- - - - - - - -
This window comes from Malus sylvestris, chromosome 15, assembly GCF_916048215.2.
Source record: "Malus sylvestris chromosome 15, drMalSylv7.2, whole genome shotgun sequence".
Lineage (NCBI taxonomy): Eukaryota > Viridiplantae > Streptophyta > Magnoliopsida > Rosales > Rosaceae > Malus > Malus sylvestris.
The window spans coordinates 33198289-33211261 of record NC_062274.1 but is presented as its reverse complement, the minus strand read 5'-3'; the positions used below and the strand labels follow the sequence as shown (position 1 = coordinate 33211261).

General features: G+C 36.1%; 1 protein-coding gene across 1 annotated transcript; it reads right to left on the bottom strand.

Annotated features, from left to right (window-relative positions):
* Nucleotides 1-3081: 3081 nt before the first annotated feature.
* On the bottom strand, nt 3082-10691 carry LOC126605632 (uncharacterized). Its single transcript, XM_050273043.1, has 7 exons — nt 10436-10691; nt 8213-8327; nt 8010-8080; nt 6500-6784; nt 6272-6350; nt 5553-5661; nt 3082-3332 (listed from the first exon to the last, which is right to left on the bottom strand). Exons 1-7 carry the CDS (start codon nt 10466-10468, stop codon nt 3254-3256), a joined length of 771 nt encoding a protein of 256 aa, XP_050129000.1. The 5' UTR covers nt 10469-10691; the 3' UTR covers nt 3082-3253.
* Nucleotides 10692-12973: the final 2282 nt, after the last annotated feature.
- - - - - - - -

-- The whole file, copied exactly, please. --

This window comes from Malus sylvestris, chromosome 15, assembly GCF_916048215.2.
Source record: "Malus sylvestris chromosome 15, drMalSylv7.2, whole genome shotgun sequence".
Lineage (NCBI taxonomy): Eukaryota > Viridiplantae > Streptophyta > Magnoliopsida > Rosales > Rosaceae > Malus > Malus sylvestris.
The window spans coordinates 33198289-33211261 of record NC_062274.1 but is presented as its reverse complement, the minus strand read 5'-3'; the positions used below and the strand labels follow the sequence as shown (position 1 = coordinate 33211261).

General features: G+C 36.1%; 1 protein-coding gene across 1 annotated transcript; it reads right to left on the bottom strand.

Annotated features, from left to right (window-relative positions):
* Nucleotides 1-3081: 3081 nt before the first annotated feature.
* On the bottom strand, nt 3082-10691 carry LOC126605632 (uncharacterized). Its single transcript, XM_050273043.1, has 7 exons — nt 10436-10691; nt 8213-8327; nt 8010-8080; nt 6500-6784; nt 6272-6350; nt 5553-5661; nt 3082-3332 (listed from the first exon to the last, which is right to left on the bottom strand). Exons 1-7 carry the CDS (start codon nt 10466-10468, stop codon nt 3254-3256), a joined length of 771 nt encoding a protein of 256 aa, XP_050129000.1. The 5' UTR covers nt 10469-10691; the 3' UTR covers nt 3082-3253.
* Nucleotides 10692-12973: the final 2282 nt, after the last annotated feature.